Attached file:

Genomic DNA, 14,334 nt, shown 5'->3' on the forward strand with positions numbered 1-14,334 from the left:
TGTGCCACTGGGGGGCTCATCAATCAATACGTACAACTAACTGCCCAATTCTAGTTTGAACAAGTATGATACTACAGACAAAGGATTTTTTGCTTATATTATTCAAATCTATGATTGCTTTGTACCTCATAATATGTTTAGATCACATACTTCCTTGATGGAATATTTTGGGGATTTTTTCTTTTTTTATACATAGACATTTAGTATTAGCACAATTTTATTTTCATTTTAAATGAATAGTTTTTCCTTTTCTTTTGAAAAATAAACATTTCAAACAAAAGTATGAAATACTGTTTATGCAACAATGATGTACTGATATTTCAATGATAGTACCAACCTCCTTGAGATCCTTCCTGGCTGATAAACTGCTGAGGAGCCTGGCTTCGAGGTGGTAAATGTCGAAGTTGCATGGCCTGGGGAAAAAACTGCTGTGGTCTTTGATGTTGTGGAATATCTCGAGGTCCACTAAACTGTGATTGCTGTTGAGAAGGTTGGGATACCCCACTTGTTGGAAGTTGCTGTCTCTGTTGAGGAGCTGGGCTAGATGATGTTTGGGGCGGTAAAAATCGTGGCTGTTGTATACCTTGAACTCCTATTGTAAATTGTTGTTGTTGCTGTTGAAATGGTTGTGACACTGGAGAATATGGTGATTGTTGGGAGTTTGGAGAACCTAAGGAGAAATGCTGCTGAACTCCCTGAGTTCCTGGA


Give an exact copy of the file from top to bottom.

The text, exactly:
Genomic DNA, 14,334 nt, shown 5'->3' on the forward strand with positions numbered 1-14,334 from the left:
TGTGCCACTGGGGGGCTCATCAATCAATACGTACAACTAACTGCCCAATTCTAGTTTGAACAAGTATGATACTACAGACAAAGGATTTTTTGCTTATATTATTCAAATCTATGATTGCTTTGTACCTCATAATATGTTTAGATCACATACTTCCTTGATGGAATATTTTGGGGATTTTTTCTTTTTTTATACATAGACATTTAGTATTAGCACAATTTTATTTTCATTTTAAATGAATAGTTTTTCCTTTTCTTTTGAAAAATAAACATTTCAAACAAAAGTATGAAATACTGTTTATGCAACAATGATGTACTGATATTTCAATGATAGTACCAACCTCCTTGAGATCCTTCCTGGCTGATAAACTGCTGAGGAGCCTGGCTTCGAGGTGGTAAATGTCGAAGTTGCATGGCCTGGGGAAAAAACTGCTGTGGTCTTTGATGTTGTGGAATATCTCGAGGTCCACTAAACTGTGATTGCTGTTGAGAAGGTTGGGATACCCCACTTGTTGGAAGTTGCTGTCTCTGTTGAGGAGCTGGGCTAGATGATGTTTGGGGCGGTAAAAATCGTGGCTGTTGTATACCTTGAACTCCTATTGTAAATTGTTGTTGTTGCTGTTGAAATGGTTGTGACACTGGAGAATATGGTGATTGTTGGGAGTTTGGAGAACCTAAGGAGAAATGCTGCTGAACTCCCTGAGTTCCTGGA